Liberal Senators Critique Bush Environmental Policy

BACKGROUND: Liberal elected officials, including Democratic Senators Hillary Clinton (NY) Dick Durbin (IL), Frank Lautenberg (NJ), Patrick Leahy (VT), Barbara Boxer (CA), and independent Senator Jim Jeffords (VT), have recently issued alarmist criticisms of President Bush’s environmental record. Sample statements:

Boxer: Bush is undertaking an “assault on the environment unlike anything I have seen in public life.”1

Durbin: These are “dangerous days for America.”2

Clinton: “The state of our environment is getting weaker and weaker, dirtier and dirtier.”3

Leahy: “So many environmental standards to roll back, and so little time. When it comes to the administration’s policies on the environment, every Friday seems to be Friday the thirteenth.”4

Jeffords: Democrats must protect people “who will die” if Bush is allowed to rewrite environmental policy “in the dark of the night”5 and “it truly is a matter of life and death. We need to act fast to save as many of those people as we can.”6

TEN SECOND RESPONSE: These Senators have gone over the top with their criticisms, which are long on name-calling and politics and short on the substance of the environmental issues involved.

THIRTY SECOND RESPONSE: The charges made by the environmental left and its allies against President Bush are so exaggerated, and so emotional, they betray the Senators’ political motivations. If one compares the Democratic Senators’ assessment of President Bush’s environmental record with other critiques of the President’s environmental policies, one sees not only sharp differences in conclusions, but also in thoughtfulness.

DISCUSSION: In “Mid-Term Report Card: Bush Administration’s Environmental Policy,” issued by the Political Economy Research Center’s Center for Free Market Environmentalism on January 22, the White House is given an average C- grade in sixteen separate environmental policy areas. PERC stakes out some positions that differ from those associated with the White House and much of the GOP/conservative hierarchy. Nonetheless, it manages to do so in a thoughtful manner that the Senators and any other critic would do well to imitate.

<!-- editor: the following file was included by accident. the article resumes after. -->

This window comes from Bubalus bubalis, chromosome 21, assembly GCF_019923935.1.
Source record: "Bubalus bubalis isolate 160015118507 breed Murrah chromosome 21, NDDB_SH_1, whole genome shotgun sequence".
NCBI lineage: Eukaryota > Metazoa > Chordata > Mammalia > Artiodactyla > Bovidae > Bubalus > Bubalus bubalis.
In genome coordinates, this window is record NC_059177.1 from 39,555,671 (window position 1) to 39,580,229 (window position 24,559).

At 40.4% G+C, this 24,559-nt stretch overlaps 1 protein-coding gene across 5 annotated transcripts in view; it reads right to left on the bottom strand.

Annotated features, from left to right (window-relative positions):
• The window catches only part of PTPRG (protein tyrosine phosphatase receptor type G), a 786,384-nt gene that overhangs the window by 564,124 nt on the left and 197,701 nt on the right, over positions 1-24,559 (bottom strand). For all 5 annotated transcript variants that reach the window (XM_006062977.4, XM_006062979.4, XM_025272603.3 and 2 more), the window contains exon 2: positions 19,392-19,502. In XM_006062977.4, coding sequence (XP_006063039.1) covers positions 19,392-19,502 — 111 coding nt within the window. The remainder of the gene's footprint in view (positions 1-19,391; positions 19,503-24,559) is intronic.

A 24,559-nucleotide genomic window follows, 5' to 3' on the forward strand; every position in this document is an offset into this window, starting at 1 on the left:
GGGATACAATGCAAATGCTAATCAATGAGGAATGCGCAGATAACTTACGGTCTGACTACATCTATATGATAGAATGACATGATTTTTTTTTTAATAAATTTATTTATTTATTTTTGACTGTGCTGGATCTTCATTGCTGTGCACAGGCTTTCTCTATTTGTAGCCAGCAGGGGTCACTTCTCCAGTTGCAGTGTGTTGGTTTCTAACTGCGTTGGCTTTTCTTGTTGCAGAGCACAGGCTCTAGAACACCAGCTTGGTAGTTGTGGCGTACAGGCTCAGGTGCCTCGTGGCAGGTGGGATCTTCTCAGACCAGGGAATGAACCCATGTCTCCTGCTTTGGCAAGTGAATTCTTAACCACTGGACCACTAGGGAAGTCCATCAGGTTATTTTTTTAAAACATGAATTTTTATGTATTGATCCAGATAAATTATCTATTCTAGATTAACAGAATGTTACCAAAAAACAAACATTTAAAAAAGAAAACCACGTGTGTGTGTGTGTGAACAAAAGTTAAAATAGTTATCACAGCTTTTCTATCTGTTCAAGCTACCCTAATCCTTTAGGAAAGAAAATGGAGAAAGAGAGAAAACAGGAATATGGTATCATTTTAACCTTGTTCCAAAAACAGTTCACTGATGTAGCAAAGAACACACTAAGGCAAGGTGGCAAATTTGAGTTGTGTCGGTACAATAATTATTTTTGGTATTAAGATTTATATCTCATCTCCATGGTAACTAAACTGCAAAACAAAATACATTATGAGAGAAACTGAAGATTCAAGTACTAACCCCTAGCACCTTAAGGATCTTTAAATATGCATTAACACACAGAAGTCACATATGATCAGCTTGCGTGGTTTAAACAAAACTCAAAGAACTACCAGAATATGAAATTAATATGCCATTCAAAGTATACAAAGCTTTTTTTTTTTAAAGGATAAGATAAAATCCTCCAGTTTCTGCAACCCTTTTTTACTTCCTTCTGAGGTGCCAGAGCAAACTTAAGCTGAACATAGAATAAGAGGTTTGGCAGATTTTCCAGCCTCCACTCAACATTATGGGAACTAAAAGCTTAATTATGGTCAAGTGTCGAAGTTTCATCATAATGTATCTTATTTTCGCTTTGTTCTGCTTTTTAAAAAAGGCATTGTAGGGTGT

It is clear that Senate Democrats are hoping to exploit environment issues for political gain against President Bush. Their motives at this point are too transparent to succeed. These liberal Senators won’t reach their political goals, much less in make a serious contribution to the policy debate, unless they address these issues — and their audience — in a far more thoughtful and constructive manner.

FOR MORE INFORMATION: We recommend the following links:

“Senate Dems Rap Bush Environmental Plans,” Associated Press, January 16, 2003, as published on at

“Life or Death,” John McCaslin, Inside the Beltway, Washington Times, January 20, 2003 at

“Mid-Term Report Card On Bush’s Environmental Policy,” 128-page report by the Political Economy Research Center’s Center on Free Market Environmentalism grading the White House on 16 different environmental policy areas, January 22, 2003, available at

“Answers to Common Environmental Questions,” by Tom Randall and Gretchen Randall, National Center for Public Policy Research, July 2002, at

by Amy Ridenour, President

The National Center for Public Policy Research is a communications and research foundation supportive of a strong national defense and dedicated to providing free market solutions to today’s public policy problems. We believe that the principles of a free market, individual liberty and personal responsibility provide the greatest hope for meeting the challenges facing America in the 21st century.